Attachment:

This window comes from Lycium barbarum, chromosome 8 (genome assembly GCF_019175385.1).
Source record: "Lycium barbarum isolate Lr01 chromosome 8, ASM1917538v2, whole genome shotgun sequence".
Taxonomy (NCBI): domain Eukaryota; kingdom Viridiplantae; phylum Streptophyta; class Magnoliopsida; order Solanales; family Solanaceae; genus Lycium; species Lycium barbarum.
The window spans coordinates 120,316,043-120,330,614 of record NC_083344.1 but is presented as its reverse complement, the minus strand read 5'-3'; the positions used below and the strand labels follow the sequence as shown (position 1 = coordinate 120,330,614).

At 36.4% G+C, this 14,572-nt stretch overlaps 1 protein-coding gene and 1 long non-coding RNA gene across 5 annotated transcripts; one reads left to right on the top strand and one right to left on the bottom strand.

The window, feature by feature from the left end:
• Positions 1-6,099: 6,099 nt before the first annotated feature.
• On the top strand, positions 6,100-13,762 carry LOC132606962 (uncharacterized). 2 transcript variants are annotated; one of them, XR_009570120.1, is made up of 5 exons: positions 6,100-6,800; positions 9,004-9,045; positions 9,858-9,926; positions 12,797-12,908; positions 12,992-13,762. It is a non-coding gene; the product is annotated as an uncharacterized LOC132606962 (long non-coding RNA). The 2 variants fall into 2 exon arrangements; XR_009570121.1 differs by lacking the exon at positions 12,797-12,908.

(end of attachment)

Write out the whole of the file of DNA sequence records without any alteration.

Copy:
This window comes from Lycium barbarum, chromosome 8 (genome assembly GCF_019175385.1).
Source record: "Lycium barbarum isolate Lr01 chromosome 8, ASM1917538v2, whole genome shotgun sequence".
Taxonomy (NCBI): domain Eukaryota; kingdom Viridiplantae; phylum Streptophyta; class Magnoliopsida; order Solanales; family Solanaceae; genus Lycium; species Lycium barbarum.
The window spans coordinates 120,316,043-120,330,614 of record NC_083344.1 but is presented as its reverse complement, the minus strand read 5'-3'; the positions used below and the strand labels follow the sequence as shown (position 1 = coordinate 120,330,614).

At 36.4% G+C, this 14,572-nt stretch overlaps 1 protein-coding gene and 1 long non-coding RNA gene across 5 annotated transcripts; one reads left to right on the top strand and one right to left on the bottom strand.

The window, feature by feature from the left end:
• Positions 1-6,099: 6,099 nt before the first annotated feature.
• On the top strand, positions 6,100-13,762 carry LOC132606962 (uncharacterized). 2 transcript variants are annotated; one of them, XR_009570120.1, is made up of 5 exons: positions 6,100-6,800; positions 9,004-9,045; positions 9,858-9,926; positions 12,797-12,908; positions 12,992-13,762. It is a non-coding gene; the product is annotated as an uncharacterized LOC132606962 (long non-coding RNA). The 2 variants fall into 2 exon arrangements; XR_009570121.1 differs by lacking the exon at positions 12,797-12,908.